The organization of the genetic material within the three-dimensional (3D) nuclear space affects and/or is affected by critical cellular processes such as gene expression, DNA replication, and recombination. Discerning the mechanistic principles responsible for this organization and the causal relationships between genome architecture and function is critical to understand basic biological processes involved in cell differentiation and the establishment of disease states. Our current knowledge of nuclear 3D organization comes from studies using microscopy, biochemistry and, more recently, high throughput genomic approaches involving chromatin conformation capture (3C) methods. Each of these approaches has advantages and drawbacks but, together, they have given us a picture of how the chromatin fiber is packed in the eukaryotic nucleus. In particular, results from Hi-C experiments suggest that chromosomes are divided into large domains, several mega bases (Mb) long, called compartments. These domains are identified by Principal Component Analysis (PCA) of Hi-C data analyzed at low resolution and defined by the first component, PC1 or Eigenvector, which has two states. As a consequence, compartments have been classified as A and B (Figure 1A, dark orange triangles). Comparison of the location of compartments in the genome and the distribution of covalent histone modifications, RNA Polymerase II (RNAPII) and RNA-seq data suggests that A compartments (Figure 1A, red bars) contain active genes and B compartments (Figure 1A, blue bars) contain inactive genes or are depleted of genes. However, this correlation is not perfect at this level of resolution, since B compartments contain some active genes and not all genes in A compartments are active (Figure 1A; compare Eigenvector and RNA-seq). A and B compartments interact with other A and B compartments, respectively, visible in Hi-C heatmaps as the plaid pattern signal away from the diagonal (Figure 1A, light orange rectangles), but A compartments do not interact with B compartments (Figure 1A, very light orange rectangles). This pattern of interactions agrees with classical microscopy studies, which show that active genes tend to interact with each other to form transcription factories, silenced genes containing H3K27me3 and the Polycom (Pc) complex interact to form Pc bodies, and the H3K9me3-containing pericentromeric regions interact to form chromocenters. These results also agree with recent studies showing that H3K9me3/HP1a can form condensates by liquid-liquid phase separation, and the same is true for H3K27me3/Pc and the carboxy-terminal domain of RNAPII. Importantly, note that while microscopy and biochemical experiments suggest the existence of 3 types of nuclear compartments formed as a consequence of interactions among proteins present in various types of chromatin, Hi-C only detects two. We suggest that this discrepancy, which we discuss in more detail below, is due to the inability of the Eigenvector to identify more than two states in the first component of PCA.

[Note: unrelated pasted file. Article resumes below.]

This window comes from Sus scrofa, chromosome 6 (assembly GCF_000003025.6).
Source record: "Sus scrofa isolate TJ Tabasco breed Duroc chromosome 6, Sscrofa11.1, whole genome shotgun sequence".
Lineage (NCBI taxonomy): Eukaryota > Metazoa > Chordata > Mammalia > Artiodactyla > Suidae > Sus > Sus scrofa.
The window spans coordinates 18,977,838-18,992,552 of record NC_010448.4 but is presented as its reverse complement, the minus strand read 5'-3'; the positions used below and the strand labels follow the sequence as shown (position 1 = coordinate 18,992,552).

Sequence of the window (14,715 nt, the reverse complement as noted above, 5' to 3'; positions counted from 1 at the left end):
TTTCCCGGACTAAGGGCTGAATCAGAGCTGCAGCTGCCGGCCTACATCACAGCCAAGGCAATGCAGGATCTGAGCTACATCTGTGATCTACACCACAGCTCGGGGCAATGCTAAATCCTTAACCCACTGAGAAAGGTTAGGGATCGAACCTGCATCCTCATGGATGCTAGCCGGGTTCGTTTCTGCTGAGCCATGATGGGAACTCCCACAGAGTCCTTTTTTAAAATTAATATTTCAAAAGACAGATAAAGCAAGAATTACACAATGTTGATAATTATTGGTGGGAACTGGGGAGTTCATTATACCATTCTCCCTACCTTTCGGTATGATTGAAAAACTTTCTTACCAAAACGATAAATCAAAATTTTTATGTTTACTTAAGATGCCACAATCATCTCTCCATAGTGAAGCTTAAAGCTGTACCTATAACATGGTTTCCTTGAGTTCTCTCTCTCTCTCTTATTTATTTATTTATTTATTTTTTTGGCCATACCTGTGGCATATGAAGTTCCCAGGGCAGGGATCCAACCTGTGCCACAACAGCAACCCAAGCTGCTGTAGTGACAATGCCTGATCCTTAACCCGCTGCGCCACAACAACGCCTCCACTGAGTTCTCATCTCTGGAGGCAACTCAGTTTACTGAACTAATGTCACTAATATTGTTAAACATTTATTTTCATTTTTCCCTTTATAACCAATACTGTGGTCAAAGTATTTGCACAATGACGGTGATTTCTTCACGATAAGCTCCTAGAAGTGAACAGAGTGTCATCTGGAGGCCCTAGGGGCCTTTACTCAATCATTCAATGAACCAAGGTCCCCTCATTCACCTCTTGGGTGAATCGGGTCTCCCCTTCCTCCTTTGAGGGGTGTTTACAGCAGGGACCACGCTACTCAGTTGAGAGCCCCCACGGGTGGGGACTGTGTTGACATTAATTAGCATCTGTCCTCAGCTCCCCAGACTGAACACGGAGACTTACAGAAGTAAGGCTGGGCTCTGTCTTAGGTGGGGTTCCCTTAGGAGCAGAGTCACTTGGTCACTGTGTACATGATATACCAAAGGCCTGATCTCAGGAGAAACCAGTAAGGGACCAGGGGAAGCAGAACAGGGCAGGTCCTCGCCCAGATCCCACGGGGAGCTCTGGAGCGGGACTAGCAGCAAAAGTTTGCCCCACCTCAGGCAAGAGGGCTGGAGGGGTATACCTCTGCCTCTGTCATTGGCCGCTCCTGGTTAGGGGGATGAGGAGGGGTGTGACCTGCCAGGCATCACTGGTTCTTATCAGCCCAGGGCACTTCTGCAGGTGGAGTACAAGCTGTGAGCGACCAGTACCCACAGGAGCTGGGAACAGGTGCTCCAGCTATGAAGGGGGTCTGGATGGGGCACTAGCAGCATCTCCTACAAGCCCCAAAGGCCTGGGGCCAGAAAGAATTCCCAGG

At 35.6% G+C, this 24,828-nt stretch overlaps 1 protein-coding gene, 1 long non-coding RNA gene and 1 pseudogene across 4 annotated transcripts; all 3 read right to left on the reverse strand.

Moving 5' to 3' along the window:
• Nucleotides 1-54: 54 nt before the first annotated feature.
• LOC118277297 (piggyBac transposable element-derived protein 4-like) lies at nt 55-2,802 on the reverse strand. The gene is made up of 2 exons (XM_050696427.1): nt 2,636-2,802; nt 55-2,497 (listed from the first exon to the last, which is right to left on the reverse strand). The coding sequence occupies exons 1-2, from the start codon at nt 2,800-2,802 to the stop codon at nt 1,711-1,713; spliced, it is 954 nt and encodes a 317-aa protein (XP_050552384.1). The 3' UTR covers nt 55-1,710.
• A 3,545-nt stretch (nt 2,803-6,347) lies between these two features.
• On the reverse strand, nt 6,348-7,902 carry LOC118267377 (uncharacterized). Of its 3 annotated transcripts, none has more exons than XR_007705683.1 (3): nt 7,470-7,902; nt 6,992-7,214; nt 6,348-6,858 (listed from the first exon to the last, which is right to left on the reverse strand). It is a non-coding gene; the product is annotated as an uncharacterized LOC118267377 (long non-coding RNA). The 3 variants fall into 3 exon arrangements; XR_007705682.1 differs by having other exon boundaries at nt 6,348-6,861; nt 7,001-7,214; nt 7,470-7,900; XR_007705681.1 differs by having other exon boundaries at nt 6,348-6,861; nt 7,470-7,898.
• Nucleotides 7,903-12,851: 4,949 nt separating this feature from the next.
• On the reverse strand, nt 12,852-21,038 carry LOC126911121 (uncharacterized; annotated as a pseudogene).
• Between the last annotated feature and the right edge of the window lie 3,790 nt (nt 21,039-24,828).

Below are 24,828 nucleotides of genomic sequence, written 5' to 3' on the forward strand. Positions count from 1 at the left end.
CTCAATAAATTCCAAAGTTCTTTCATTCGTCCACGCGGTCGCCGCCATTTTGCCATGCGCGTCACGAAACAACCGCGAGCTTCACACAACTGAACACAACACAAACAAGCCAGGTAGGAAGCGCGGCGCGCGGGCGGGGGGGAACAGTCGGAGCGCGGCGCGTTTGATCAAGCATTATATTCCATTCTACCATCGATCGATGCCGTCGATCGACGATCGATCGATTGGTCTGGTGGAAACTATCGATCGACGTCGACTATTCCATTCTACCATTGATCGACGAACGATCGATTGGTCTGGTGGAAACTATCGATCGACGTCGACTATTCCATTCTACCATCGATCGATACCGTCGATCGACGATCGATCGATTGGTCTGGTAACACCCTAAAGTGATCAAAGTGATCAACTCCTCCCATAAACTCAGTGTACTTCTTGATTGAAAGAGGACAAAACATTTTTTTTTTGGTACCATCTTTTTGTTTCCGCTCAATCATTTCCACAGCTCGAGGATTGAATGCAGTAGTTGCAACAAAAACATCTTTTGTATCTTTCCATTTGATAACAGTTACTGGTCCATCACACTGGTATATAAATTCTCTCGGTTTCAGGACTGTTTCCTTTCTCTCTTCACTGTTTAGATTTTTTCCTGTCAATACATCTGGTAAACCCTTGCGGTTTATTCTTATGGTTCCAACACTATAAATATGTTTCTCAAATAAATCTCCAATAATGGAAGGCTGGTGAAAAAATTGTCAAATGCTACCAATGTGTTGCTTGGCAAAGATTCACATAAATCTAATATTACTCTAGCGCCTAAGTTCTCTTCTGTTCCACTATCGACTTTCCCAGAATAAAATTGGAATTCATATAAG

In addition to compartments identified by PCA at low resolution, analysis of Hi-C data obtained at a higher resolution and using computational algorithms designed to detect changes in the directionality of interactions allows the identification of domains smaller than compartments and named Topologically Associating Domains (TADs) (Figure 1B). To avoid confusion, we will use the term “TAD” exclusively to refer to domains identified by algorithms that measure directionality of interactions, as described in the original publications reporting the existence of these domains. TADs do not correlate with a specific transcriptional state, as compartments do. Instead TADs are defined based on boundaries where sequences change the orientation of their interactions in the Hi-C heatmap. As a consequence, sequences within TADs interact preferentially with each other rather than with sequences in different TADs. Importantly, TAD boundaries are not uniform: some contain CTCF sites whereas others contain actively transcribed genes. However, in the literature, some authors use the term TAD to refer to CTCF loops, although in reality the two are not equivalent. CTCF loops are visible in Hi-C heatmaps as punctae of intense signal whereas many TADs lack this signal at their submits (Figure 1B). The partial overlap between TADs and CTCF loops has resulted in the attribution of properties of CTCF loops to TADs. CTCF is an architectural protein (previously referred to as an insulator protein) that is able to form loops between sites convergently oriented via loop extrusion by the cohesin complex (Figure 1C). Using insulator assays with reporter genes, CTCF was shown to inhibit enhancer-promoter interactions when one of these two sequences was present inside and the second one outside the loop. More recent results based on analyses of Hi-C or related data suggest that indeed sequences inside CTCF loops interact with each other more frequently than with sequences outside, probably due to the constant extrusion process via cohesin, which forces sequences in the two sides of the loop to come together. This explains the decrease in interactions between enhancers and promoters when separated by CTCF sites. However, depending on their arrangement, CTCF sites can also serve to bring enhancers close to their cognate promoter, thus the classification of CTCF as an architectural protein to reflect its more general role in the nucleus. Based on this, the broad consensus in the field is that chromosomes are organized in a hierarchical manner, with large compartments that roughly correlate with the transcriptional state of their sequences and smaller TAD domains, contained within larger compartments, some of them corresponding to CTCF loops. Since TADs are formed by sequences that preferentially self-interact, it is thought that TADs represent domains of regulation i.e. a specific TAD contains genes and their regulatory sequences, and the TAD constrains interactions among regulatory elements and their target promoters to ensure co-regulation of genes within the TAD. Based on this view, gene expression is a consequence of 3D organization.